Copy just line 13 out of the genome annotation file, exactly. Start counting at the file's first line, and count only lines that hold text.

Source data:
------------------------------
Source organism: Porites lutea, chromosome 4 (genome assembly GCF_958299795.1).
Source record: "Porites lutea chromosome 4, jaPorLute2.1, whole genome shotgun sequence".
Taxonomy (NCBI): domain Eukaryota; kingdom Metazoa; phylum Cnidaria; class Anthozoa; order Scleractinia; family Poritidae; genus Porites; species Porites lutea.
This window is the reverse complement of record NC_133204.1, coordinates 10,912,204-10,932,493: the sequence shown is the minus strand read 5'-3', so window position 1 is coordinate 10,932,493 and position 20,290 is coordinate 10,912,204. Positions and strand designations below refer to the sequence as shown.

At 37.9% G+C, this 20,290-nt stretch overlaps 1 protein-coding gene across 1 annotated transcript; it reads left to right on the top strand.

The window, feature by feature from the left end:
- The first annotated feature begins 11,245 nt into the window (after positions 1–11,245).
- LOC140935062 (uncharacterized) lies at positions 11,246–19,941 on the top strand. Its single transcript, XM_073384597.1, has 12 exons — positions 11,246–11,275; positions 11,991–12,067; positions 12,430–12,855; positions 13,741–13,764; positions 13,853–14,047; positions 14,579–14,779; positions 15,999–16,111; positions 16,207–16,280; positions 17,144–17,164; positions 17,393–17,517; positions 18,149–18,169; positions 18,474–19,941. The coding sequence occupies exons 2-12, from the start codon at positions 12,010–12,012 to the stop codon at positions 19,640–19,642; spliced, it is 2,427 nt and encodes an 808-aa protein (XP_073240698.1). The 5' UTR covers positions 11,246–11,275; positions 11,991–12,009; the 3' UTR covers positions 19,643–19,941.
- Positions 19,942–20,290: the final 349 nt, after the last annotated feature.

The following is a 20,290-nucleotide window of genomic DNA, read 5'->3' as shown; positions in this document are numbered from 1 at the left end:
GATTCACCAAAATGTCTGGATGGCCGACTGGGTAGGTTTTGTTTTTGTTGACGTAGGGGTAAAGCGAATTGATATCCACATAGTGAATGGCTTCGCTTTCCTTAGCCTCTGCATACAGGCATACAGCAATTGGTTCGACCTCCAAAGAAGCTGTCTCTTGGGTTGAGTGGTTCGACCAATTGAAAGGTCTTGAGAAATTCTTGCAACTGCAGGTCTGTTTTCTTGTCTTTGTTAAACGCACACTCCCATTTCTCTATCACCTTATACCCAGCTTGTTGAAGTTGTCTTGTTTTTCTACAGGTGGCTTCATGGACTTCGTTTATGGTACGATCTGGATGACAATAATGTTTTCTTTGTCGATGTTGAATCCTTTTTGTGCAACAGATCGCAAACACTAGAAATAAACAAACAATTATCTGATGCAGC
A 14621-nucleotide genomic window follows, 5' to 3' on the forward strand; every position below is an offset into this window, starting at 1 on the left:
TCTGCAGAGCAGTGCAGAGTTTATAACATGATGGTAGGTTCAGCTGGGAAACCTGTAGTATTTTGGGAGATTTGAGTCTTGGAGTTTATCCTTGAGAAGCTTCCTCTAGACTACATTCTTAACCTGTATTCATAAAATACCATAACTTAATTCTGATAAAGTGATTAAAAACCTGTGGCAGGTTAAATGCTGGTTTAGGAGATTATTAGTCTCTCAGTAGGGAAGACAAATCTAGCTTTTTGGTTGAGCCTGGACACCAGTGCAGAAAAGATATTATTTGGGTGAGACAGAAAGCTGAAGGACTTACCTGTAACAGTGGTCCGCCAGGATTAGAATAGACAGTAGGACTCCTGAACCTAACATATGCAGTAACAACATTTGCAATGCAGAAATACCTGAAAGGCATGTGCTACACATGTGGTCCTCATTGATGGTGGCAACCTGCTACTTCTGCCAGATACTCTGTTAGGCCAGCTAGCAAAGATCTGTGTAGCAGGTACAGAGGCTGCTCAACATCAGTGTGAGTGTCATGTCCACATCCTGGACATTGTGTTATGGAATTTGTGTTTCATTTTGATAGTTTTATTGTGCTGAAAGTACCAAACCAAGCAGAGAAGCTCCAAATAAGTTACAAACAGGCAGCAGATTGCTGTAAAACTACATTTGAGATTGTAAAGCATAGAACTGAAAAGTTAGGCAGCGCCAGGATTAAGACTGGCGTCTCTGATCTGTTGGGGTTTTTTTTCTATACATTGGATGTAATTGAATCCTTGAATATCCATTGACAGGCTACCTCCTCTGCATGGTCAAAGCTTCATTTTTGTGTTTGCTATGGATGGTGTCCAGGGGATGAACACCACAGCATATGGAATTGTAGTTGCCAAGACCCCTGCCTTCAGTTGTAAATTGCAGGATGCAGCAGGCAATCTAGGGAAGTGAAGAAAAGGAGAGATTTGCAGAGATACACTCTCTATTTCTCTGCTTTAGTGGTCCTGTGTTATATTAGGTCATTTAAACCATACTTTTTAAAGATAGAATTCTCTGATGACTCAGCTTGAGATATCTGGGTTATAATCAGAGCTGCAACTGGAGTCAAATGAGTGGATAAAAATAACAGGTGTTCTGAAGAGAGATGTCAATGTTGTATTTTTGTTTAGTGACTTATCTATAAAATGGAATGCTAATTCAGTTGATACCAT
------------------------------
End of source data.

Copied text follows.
TCTGCAGAGCAGTGCAGAGTTTATAACATGATGGTAGGTTCAGCTGGGAAACCTGTAGTATTTTGGGAGATTTGAGTCTTGGAGTTTATCCTTGAGAAGCTTCCTCTAGACTACATTCTTAACCTGTATTCATAAAATACCATAACTTAATTCTGATAAAGTGATTAAAAACCTGTGGCAGGTTAAATGCTGGTTTAGGAGATTATTAGTCTCTCAGTAGGGAAGACAAATCTAGCTTTTTGGTTGAGCCTGGACACCAGTGCAGAAAAGATATTATTTGGGTGAGACAGAAAGCTGAAGGACTTACCTGTAACAGTGGTCCGCCAGGATTAGAATAGACAGTAGGACTCCTGAACCTAACATATGCAGTAACAACATTTGCAATGCAGAAATACCTGAAAGGCATGTGCTACACATGTGGTCCTCATTGATGGTGGCAACCTGCTACTTCTGCCAGATACTCTGTTAGGCCAGCTAGCAAAGATCTGTGTAGCAGGTACAGAGGCTGCTCAACATCAGTGTGAGTGTCATGTCCACATCCTGGACATTGTGTTATGGAATTTGTGTTTCATTTTGATAGTTTTATTGTGCTGAAAGTACCAAACCAAGCAGAGAAGCTCCAAATAAGTTACAAACAGGCAGCAGATTGCTGTAAAACTACATTTGAGATTGTAAAGCATAGAACTGAAAAGTTAGGCAGCGCCAGGATTAAGACTGGCGTCTCTGATCTGTTGGGGTTTTTTTTCTATACATTGGATGTAATTGAATCCTTGAATATCCATTGACAGGCTACCTCCTCTGCATGGTCAAAGCTTCATTTTTGTGTTTGCTATGGATGGTGTCCAGGGGATGAACACCACAGCATATGGAATTGTAGTTGCCAAGACCCCTGCCTTCAGTTGTAAATTGCAGGATGCAGCAGGCAATCTAGGGAAGTGAAGAAAAGGAGAGATTTGCAGAGATACACTCTCTATTTCTCTGCTTTAGTGGTCCTGTGTTATATTAGGTCATTTAAACCATACTTTTTAAAGATAGAATTCTCTGATGACTCAGCTTGAGATATCTGGGTTATAATCAGAGCTGCAACTGGAGTCAAATGAGTGGATAAAAATAACAGGTGTTCTGAAGAGAGATGTCAATGTTGTATTTTTGTTTAGTGACTTATCTATAAAATGGAATGCTAATTCAGTTGATACCAT